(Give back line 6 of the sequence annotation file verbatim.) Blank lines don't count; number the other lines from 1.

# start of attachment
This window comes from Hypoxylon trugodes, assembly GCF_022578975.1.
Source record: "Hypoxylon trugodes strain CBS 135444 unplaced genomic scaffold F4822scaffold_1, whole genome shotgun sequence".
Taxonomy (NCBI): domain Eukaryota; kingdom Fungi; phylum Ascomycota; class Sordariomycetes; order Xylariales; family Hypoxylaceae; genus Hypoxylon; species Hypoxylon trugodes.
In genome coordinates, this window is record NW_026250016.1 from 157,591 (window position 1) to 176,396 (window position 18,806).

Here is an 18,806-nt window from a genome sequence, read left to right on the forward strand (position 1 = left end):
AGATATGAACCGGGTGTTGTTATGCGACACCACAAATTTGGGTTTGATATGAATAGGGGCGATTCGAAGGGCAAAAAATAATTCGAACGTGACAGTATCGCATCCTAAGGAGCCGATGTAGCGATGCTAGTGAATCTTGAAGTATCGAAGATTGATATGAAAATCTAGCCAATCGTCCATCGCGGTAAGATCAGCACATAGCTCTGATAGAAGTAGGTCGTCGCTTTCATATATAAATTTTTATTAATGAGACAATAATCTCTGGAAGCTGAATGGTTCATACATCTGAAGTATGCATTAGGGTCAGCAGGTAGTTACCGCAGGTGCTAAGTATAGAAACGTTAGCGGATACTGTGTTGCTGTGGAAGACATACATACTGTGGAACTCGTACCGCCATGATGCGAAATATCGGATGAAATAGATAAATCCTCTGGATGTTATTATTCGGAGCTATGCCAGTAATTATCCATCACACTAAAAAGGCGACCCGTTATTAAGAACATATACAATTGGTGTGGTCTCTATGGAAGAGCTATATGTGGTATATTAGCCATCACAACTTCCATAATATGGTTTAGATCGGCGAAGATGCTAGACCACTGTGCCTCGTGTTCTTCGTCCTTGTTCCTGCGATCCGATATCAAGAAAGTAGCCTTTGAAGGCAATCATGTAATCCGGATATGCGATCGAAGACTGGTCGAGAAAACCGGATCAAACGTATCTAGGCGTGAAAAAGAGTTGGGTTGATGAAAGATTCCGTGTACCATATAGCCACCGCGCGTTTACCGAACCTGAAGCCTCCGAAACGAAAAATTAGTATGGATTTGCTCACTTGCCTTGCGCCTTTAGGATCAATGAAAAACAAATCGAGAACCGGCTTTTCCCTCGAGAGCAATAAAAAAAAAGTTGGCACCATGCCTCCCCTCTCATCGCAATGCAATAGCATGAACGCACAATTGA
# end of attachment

AGATATGAACCGGGTGTTGTTATGCGACACCACAAATTTGGGTTTGATATGAATAGGGGCGATTCGAAGGGCAAAAAATAATTCGAACGTGACAGTATCGCATCCTAAGGAGCCGATGTAGCGATGCTAGTGAATCTTGAAGTATCGAAGATTGATATGAAAATCTAGCCAATCGTCCATCGCGGTAAGATCAGCACATAGCTCTGATAGAAGTAGGTCGTCGCTTTCATATATAAATTTTTATTAATGAGACAATAATCTCTGGAAGCTGAATGGTTCATACATCTGAAGTATGCATTAGGGTCAGCAGGTAGTTACCGCAGGTGCTAAGTATAGAAACGTTAGCGGATACTGTGTTGCTGTGGAAGACATACATACTGTGGAACTCGTACCGCCATGATGCGAAATATCGGATGAAATAGATAAATCCTCTGGATGTTATTATTCGGAGCTATGCCAGTAATTATCCATCACACTAAAAAGGCGACCCGTTATTAAGAACATATACAATTGGTGTGGTCTCTATGGAAGAGCTATATGTGGTATATTAGCCATCACAACTTCCATAATATGGTTTAGATCGGCGAAGATGCTAGACCACTGTGCCTCGTGTTCTTCGTCCTTGTTCCTGCGATCCGATATCAAGAAAGTAGCCTTTGAAGGCAATCATGTAATCCGGATATGCGATCGAAGACTGGTCGAGAAAACCGGATCAAACGTATCTAGGCGTGAAAAAGAGTTGGGTTGATGAAAGATTCCGTGTACCATATAGCCACCGCGCGTTTACCGAACCTGAAGCCTCCGAAACGAAAAATTAGTATGGATTTGCTCACTTGCCTTGCGCCTTTAGGATCAATGAAAAACAAATCGAGAACCGGCTTTTCCCTCGAGAGCAATAAAAAAAAAGTTGGCACCATGCCTCCCCTCTCATCGCAATGCAATAGCATGAACGCACAATTGA